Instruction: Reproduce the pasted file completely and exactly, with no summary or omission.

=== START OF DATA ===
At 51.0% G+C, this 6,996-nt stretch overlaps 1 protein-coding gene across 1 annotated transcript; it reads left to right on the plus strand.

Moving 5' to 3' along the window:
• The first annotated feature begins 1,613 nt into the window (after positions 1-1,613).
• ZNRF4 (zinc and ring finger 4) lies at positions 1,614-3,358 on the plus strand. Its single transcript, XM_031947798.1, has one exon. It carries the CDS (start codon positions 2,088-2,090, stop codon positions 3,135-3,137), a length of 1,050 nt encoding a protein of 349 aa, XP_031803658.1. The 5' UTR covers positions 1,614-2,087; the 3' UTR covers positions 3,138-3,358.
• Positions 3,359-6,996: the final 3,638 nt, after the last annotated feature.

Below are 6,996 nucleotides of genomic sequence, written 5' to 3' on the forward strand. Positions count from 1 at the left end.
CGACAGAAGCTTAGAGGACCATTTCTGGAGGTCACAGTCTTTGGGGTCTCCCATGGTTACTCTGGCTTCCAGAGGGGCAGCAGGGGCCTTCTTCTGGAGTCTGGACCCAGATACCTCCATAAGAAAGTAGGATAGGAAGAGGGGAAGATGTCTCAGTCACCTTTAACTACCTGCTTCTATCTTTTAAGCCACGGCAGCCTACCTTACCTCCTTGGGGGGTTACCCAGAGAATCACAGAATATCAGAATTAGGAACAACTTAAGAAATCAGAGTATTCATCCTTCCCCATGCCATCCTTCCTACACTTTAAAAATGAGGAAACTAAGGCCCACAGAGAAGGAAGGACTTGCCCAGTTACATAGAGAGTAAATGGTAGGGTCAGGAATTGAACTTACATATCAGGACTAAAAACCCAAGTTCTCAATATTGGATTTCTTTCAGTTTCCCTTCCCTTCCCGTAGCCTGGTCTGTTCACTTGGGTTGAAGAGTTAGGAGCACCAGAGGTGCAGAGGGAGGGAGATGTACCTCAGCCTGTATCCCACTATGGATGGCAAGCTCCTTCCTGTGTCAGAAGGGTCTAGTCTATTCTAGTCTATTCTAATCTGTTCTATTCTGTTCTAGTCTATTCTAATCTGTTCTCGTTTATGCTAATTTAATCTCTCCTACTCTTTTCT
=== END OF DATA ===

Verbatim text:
At 51.0% G+C, this 6,996-nt stretch overlaps 1 protein-coding gene across 1 annotated transcript; it reads left to right on the plus strand.

Moving 5' to 3' along the window:
• The first annotated feature begins 1,613 nt into the window (after positions 1-1,613).
• ZNRF4 (zinc and ring finger 4) lies at positions 1,614-3,358 on the plus strand. Its single transcript, XM_031947798.1, has one exon. It carries the CDS (start codon positions 2,088-2,090, stop codon positions 3,135-3,137), a length of 1,050 nt encoding a protein of 349 aa, XP_031803658.1. The 5' UTR covers positions 1,614-2,087; the 3' UTR covers positions 3,138-3,358.
• Positions 3,359-6,996: the final 3,638 nt, after the last annotated feature.

Below are 6,996 nucleotides of genomic sequence, written 5' to 3' on the forward strand. Positions count from 1 at the left end.
CGACAGAAGCTTAGAGGACCATTTCTGGAGGTCACAGTCTTTGGGGTCTCCCATGGTTACTCTGGCTTCCAGAGGGGCAGCAGGGGCCTTCTTCTGGAGTCTGGACCCAGATACCTCCATAAGAAAGTAGGATAGGAAGAGGGGAAGATGTCTCAGTCACCTTTAACTACCTGCTTCTATCTTTTAAGCCACGGCAGCCTACCTTACCTCCTTGGGGGGTTACCCAGAGAATCACAGAATATCAGAATTAGGAACAACTTAAGAAATCAGAGTATTCATCCTTCCCCATGCCATCCTTCCTACACTTTAAAAATGAGGAAACTAAGGCCCACAGAGAAGGAAGGACTTGCCCAGTTACATAGAGAGTAAATGGTAGGGTCAGGAATTGAACTTACATATCAGGACTAAAAACCCAAGTTCTCAATATTGGATTTCTTTCAGTTTCCCTTCCCTTCCCGTAGCCTGGTCTGTTCACTTGGGTTGAAGAGTTAGGAGCACCAGAGGTGCAGAGGGAGGGAGATGTACCTCAGCCTGTATCCCACTATGGATGGCAAGCTCCTTCCTGTGTCAGAAGGGTCTAGTCTATTCTAGTCTATTCTAATCTGTTCTATTCTGTTCTAGTCTATTCTAATCTGTTCTCGTTTATGCTAATTTAATCTCTCCTACTCTTTTCT